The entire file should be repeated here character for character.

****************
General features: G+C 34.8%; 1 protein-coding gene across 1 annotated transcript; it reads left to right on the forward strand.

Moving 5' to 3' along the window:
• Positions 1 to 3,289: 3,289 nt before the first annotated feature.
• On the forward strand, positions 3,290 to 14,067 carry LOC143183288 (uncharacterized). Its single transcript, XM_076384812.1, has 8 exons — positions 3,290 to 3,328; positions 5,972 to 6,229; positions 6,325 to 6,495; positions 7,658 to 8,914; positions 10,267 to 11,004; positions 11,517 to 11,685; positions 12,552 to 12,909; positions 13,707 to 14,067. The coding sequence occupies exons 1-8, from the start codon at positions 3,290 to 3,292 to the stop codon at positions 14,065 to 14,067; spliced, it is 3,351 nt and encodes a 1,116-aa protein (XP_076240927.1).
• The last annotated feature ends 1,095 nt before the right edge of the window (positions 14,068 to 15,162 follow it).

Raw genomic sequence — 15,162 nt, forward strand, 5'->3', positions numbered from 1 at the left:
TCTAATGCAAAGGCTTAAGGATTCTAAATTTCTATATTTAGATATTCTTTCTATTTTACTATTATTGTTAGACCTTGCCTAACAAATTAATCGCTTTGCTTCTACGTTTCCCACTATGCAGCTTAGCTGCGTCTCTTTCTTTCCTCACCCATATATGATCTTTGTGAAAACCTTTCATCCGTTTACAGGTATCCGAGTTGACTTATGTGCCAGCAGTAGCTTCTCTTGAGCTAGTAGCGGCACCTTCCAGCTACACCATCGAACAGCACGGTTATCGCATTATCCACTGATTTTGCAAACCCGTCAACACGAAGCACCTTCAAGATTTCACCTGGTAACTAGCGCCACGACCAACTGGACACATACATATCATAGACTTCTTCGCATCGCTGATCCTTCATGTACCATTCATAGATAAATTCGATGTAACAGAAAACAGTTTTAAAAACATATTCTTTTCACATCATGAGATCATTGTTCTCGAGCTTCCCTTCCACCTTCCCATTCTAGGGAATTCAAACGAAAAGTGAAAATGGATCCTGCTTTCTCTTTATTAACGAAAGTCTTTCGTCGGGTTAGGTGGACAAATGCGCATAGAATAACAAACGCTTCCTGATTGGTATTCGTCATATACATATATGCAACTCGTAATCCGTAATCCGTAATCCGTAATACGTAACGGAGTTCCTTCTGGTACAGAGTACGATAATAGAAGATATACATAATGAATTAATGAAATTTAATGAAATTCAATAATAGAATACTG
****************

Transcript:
General features: G+C 34.8%; 1 protein-coding gene across 1 annotated transcript; it reads left to right on the forward strand.

Moving 5' to 3' along the window:
• Positions 1 to 3,289: 3,289 nt before the first annotated feature.
• On the forward strand, positions 3,290 to 14,067 carry LOC143183288 (uncharacterized). Its single transcript, XM_076384812.1, has 8 exons — positions 3,290 to 3,328; positions 5,972 to 6,229; positions 6,325 to 6,495; positions 7,658 to 8,914; positions 10,267 to 11,004; positions 11,517 to 11,685; positions 12,552 to 12,909; positions 13,707 to 14,067. The coding sequence occupies exons 1-8, from the start codon at positions 3,290 to 3,292 to the stop codon at positions 14,065 to 14,067; spliced, it is 3,351 nt and encodes a 1,116-aa protein (XP_076240927.1).
• The last annotated feature ends 1,095 nt before the right edge of the window (positions 14,068 to 15,162 follow it).

Raw genomic sequence — 15,162 nt, forward strand, 5'->3', positions numbered from 1 at the left:
TCTAATGCAAAGGCTTAAGGATTCTAAATTTCTATATTTAGATATTCTTTCTATTTTACTATTATTGTTAGACCTTGCCTAACAAATTAATCGCTTTGCTTCTACGTTTCCCACTATGCAGCTTAGCTGCGTCTCTTTCTTTCCTCACCCATATATGATCTTTGTGAAAACCTTTCATCCGTTTACAGGTATCCGAGTTGACTTATGTGCCAGCAGTAGCTTCTCTTGAGCTAGTAGCGGCACCTTCCAGCTACACCATCGAACAGCACGGTTATCGCATTATCCACTGATTTTGCAAACCCGTCAACACGAAGCACCTTCAAGATTTCACCTGGTAACTAGCGCCACGACCAACTGGACACATACATATCATAGACTTCTTCGCATCGCTGATCCTTCATGTACCATTCATAGATAAATTCGATGTAACAGAAAACAGTTTTAAAAACATATTCTTTTCACATCATGAGATCATTGTTCTCGAGCTTCCCTTCCACCTTCCCATTCTAGGGAATTCAAACGAAAAGTGAAAATGGATCCTGCTTTCTCTTTATTAACGAAAGTCTTTCGTCGGGTTAGGTGGACAAATGCGCATAGAATAACAAACGCTTCCTGATTGGTATTCGTCATATACATATATGCAACTCGTAATCCGTAATCCGTAATCCGTAATACGTAACGGAGTTCCTTCTGGTACAGAGTACGATAATAGAAGATATACATAATGAATTAATGAAATTTAATGAAATTCAATAATAGAATACTG